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The goals of this paper are (1) to discuss the key features of existing articulatory models of speech production that govern their approaches to timing, along with advantages and disadvantages of each, and (2) to evaluate these features in terms of several pieces of evidence from both the speech and nonspeech motor control literature. This evidence includes greater timing precision at movement endpoints compared to other parts of movements, suggesting the separate control of the timing of movement endpoints compared to other parts of movement. This endpoint timing precision challenges models in which all parts of a movement trajectory are controlled by the same equation of motion, but supports models in which (a) abstract, symbolic phonological representations map onto spatial and temporal characteristics of the part(s) of movement most closely related to the goal of producing a planned set of acoustic cues to signal the phonological contrast (often the endpoint), (b) movements are coordinated primarily based on the goal-related part of movement, and (c) speakers give priority to the accurate implementation of the part(s) of movement most closely related to the phonological goals. In addition, this paper presents three types of evidence for phonology-extrinsic timing, suggesting that surface duration requirements are represented during speech production. Phonology-extrinsic timing is also supported by greater timing variability for repetitions of longer intervals, assumed to be due to noise in a general-purpose (and phonology-extrinsic) timekeeping process. The evidence appears to be incompatible with models that have a unified Phonology/Phonetics Component, that do not represent the surface timing of phonetic events, and do not represent, specify and track timing by general-purpose timekeeping mechanisms. Taken together, this evidence supports an alternative approach to modeling speech production that is based on symbolic phonological representations and general-purpose, phonology-extrinsic, timekeeping mechanisms, rather than on spatio-temporal phonological representations and phonology-specific timing mechanisms. Thus, the evidence suggests that models in that alternative framework should be developed, so they can be tested with the same rigor as have models based on spatio-temporal phonological representations with phonology-intrinsic timing.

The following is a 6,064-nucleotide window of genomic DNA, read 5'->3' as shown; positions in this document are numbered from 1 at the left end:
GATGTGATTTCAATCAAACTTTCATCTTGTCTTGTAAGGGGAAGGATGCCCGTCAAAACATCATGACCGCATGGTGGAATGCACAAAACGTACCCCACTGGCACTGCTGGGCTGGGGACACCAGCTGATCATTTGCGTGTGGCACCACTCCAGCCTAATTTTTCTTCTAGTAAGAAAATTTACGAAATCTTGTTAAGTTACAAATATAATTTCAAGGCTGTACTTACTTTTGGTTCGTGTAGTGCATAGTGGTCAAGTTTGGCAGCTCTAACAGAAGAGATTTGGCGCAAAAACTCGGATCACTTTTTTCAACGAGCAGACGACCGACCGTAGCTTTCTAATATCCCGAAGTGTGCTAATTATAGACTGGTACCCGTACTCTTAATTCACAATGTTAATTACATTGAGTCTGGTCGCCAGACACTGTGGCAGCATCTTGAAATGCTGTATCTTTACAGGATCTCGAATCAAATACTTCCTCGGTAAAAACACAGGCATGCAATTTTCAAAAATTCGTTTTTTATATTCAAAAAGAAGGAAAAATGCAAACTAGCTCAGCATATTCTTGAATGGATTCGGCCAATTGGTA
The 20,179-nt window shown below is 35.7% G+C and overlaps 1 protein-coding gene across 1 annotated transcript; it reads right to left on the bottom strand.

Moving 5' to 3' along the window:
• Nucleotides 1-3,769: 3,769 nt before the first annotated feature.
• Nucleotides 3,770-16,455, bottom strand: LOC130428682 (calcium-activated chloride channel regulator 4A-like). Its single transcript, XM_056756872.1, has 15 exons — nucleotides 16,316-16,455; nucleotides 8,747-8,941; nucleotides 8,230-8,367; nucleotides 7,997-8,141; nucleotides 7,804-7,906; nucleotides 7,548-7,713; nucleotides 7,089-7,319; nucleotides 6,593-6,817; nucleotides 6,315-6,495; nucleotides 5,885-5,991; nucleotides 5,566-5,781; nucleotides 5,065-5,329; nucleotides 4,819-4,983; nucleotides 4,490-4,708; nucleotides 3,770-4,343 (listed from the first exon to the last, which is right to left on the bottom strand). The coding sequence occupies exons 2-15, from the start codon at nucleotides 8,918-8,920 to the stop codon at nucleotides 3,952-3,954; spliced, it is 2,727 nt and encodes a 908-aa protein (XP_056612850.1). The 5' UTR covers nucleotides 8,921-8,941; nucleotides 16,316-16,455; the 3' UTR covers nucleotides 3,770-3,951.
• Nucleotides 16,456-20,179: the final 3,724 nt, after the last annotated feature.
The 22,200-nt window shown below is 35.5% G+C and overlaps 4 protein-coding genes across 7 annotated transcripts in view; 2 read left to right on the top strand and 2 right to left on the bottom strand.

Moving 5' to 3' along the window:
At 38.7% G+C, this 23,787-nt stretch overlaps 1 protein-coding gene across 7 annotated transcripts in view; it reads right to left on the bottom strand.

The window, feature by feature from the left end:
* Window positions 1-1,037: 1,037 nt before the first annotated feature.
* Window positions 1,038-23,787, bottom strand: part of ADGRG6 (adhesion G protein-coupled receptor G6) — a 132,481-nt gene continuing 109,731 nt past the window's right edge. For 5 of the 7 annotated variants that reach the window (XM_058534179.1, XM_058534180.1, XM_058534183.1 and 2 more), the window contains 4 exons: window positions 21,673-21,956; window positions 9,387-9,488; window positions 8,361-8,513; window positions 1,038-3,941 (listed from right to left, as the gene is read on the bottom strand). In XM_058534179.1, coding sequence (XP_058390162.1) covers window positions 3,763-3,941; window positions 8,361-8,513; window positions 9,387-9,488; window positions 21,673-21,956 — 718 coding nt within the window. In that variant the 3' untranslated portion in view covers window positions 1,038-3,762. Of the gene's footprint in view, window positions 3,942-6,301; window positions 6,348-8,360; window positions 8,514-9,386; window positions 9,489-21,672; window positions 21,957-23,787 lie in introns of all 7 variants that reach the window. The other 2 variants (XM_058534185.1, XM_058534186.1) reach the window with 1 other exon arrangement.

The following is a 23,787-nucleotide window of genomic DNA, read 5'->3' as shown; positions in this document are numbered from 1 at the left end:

- speech motor control
- symbolic phonological representations